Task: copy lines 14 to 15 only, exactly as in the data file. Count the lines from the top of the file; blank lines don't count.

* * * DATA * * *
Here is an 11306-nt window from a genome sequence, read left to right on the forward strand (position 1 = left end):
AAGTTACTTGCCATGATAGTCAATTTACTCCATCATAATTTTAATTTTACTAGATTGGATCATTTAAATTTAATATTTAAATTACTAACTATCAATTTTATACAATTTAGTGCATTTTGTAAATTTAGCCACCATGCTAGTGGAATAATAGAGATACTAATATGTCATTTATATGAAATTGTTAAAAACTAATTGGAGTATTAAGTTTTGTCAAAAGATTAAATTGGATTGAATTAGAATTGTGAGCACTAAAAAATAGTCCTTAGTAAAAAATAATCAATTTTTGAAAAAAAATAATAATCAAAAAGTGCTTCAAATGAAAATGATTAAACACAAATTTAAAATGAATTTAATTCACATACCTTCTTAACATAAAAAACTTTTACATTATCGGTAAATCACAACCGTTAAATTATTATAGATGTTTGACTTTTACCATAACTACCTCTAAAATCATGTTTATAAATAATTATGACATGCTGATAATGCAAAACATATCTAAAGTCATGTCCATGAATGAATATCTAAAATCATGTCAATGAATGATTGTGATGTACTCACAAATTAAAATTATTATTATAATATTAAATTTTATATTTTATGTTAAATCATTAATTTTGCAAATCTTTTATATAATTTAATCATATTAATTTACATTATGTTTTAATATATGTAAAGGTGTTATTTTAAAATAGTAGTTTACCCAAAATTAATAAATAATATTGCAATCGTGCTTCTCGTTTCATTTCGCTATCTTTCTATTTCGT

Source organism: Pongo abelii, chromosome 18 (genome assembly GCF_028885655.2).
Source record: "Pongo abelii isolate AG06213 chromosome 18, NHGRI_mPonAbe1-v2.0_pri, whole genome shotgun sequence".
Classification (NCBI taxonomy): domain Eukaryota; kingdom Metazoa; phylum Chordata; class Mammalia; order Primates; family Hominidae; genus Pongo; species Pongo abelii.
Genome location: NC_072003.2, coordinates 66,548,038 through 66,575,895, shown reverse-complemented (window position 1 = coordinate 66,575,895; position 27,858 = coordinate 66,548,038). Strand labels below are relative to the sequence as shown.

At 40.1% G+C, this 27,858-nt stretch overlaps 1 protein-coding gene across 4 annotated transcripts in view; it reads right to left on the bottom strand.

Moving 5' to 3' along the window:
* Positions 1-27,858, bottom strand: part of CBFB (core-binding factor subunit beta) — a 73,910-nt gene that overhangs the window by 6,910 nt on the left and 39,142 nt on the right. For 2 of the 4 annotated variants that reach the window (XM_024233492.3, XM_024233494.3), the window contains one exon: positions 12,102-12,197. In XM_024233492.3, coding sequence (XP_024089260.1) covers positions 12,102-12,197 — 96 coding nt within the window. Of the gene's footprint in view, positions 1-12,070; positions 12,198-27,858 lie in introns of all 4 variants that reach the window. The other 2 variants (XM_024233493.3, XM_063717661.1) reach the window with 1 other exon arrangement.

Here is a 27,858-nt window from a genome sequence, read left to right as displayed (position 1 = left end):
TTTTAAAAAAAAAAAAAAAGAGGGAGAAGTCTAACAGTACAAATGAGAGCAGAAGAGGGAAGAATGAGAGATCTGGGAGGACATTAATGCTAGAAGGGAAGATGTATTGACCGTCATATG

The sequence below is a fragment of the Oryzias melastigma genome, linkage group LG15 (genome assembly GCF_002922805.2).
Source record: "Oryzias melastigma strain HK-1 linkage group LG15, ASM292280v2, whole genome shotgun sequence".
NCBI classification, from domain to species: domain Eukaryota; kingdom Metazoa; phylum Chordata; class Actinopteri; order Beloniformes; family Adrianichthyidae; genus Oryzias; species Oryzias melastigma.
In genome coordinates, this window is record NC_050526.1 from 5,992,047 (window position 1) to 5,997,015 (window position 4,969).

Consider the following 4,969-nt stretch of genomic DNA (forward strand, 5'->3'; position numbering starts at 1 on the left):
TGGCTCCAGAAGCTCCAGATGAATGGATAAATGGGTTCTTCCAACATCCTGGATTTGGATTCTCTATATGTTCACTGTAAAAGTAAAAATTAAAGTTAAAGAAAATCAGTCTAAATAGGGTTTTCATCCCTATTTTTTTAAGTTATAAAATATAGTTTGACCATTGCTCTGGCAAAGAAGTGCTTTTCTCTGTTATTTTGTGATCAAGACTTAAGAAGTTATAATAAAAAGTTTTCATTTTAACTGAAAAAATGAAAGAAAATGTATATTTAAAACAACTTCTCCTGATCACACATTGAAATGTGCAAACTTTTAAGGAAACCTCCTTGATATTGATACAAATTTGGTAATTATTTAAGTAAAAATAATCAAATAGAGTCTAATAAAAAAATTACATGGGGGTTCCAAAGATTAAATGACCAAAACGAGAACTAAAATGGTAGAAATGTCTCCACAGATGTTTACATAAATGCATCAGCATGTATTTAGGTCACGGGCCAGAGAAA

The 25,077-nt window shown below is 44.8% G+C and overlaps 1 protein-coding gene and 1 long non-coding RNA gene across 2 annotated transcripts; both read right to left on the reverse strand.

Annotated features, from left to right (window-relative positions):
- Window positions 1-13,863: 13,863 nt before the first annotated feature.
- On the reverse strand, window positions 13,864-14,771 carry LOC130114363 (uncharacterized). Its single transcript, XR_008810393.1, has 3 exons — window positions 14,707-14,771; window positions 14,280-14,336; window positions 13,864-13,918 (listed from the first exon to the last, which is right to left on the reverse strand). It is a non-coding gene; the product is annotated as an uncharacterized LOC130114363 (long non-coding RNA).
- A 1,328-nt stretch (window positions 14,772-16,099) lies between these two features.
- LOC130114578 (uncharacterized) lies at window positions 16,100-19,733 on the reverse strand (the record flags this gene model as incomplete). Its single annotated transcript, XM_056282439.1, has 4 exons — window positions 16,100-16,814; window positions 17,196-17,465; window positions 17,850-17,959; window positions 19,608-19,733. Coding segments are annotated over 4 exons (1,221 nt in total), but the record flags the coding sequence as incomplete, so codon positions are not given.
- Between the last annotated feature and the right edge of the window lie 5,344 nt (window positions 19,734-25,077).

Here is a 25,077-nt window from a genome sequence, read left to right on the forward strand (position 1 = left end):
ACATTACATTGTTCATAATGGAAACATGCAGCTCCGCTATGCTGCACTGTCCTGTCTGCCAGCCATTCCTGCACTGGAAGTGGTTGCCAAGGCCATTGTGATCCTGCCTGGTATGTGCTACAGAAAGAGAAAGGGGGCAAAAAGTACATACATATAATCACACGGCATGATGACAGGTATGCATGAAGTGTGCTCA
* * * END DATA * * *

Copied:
NCBI classification, from domain to species: domain Eukaryota; kingdom Metazoa; phylum Chordata; class Actinopteri; order Beloniformes; family Adrianichthyidae; genus Oryzias; species Oryzias melastigma.
In genome coordinates, this window is record NC_050526.1 from 5,992,047 (window position 1) to 5,997,015 (window position 4,969).